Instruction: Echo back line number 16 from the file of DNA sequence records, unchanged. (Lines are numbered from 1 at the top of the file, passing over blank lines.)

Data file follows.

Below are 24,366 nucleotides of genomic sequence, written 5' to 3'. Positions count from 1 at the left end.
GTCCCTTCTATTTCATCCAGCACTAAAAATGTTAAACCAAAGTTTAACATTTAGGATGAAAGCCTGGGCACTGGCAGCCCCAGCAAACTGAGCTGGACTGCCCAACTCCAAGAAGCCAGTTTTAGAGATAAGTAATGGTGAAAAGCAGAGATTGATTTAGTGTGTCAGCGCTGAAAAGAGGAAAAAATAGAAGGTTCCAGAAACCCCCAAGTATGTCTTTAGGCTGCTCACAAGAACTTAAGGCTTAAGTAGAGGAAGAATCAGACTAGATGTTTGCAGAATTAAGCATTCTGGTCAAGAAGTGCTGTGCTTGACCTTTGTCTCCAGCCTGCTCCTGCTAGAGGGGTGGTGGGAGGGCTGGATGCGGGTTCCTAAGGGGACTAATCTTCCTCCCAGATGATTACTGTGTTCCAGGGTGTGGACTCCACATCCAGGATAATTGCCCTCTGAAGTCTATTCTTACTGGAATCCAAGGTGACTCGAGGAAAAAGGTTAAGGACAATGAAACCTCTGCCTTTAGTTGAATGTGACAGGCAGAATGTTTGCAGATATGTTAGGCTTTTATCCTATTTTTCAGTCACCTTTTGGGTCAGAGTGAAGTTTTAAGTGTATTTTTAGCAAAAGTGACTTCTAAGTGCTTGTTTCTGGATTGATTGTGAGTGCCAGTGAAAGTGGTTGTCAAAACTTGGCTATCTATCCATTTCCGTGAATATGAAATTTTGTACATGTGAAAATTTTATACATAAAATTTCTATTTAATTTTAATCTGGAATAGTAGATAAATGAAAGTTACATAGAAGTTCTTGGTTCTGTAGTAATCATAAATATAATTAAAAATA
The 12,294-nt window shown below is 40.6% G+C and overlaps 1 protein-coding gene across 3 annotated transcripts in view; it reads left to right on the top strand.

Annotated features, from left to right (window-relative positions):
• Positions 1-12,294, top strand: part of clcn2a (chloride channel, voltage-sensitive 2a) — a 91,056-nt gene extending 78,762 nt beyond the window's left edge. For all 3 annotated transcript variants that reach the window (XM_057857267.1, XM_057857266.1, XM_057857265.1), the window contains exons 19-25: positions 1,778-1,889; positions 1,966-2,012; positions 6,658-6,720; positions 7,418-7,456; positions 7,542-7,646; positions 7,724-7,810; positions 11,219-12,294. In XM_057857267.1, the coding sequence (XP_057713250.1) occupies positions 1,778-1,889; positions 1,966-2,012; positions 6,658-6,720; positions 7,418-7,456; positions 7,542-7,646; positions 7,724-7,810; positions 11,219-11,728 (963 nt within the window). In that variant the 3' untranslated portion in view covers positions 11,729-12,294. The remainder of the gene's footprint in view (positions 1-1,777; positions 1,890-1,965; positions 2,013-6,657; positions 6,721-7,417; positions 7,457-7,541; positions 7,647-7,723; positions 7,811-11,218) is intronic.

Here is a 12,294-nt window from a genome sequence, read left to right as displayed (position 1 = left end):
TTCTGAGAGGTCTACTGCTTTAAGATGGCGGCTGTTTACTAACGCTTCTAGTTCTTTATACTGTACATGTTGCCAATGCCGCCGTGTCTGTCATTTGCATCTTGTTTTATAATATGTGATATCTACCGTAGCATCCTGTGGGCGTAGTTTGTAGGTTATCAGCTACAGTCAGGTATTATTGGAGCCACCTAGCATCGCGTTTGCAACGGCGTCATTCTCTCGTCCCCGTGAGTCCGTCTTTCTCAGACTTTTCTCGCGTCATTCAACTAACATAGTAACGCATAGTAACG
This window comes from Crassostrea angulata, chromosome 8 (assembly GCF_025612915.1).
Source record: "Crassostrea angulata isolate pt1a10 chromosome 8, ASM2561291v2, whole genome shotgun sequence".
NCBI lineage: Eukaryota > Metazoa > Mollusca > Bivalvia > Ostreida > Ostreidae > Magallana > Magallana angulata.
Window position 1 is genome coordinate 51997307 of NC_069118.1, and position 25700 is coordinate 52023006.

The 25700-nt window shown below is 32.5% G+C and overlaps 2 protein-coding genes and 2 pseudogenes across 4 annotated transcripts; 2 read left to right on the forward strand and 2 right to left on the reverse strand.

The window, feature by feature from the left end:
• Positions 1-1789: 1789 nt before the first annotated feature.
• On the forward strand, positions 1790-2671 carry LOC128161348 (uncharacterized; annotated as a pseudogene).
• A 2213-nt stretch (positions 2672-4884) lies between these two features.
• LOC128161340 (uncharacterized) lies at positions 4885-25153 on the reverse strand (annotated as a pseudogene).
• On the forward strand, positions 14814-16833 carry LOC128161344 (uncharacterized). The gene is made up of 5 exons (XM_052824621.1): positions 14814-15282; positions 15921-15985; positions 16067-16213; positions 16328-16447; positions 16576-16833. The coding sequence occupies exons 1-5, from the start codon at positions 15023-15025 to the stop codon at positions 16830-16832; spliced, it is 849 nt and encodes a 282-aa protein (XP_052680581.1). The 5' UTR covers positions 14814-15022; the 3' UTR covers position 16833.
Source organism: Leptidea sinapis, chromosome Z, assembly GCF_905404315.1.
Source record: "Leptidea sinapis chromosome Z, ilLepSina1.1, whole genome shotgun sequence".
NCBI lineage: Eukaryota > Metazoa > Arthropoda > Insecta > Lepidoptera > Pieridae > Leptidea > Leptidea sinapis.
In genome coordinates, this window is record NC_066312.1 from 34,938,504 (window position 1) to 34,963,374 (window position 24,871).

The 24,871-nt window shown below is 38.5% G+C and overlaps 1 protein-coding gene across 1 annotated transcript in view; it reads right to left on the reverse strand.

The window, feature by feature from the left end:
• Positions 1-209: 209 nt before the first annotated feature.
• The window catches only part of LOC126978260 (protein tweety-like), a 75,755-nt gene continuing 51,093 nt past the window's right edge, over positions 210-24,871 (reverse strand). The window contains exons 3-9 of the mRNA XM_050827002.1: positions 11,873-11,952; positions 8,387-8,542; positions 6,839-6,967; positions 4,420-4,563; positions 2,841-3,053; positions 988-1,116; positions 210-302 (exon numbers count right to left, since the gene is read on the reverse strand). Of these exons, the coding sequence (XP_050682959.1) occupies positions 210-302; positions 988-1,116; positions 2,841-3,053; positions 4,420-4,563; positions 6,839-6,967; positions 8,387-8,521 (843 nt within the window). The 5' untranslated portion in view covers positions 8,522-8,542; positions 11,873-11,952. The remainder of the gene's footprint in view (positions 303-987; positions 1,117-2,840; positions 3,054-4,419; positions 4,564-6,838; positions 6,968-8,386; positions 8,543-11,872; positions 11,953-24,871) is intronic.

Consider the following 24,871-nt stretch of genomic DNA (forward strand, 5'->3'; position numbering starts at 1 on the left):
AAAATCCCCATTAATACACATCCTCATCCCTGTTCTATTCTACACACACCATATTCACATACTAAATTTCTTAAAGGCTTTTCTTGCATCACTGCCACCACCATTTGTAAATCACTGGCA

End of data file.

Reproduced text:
• A 2213-nt stretch (positions 2672-4884) lies between these two features.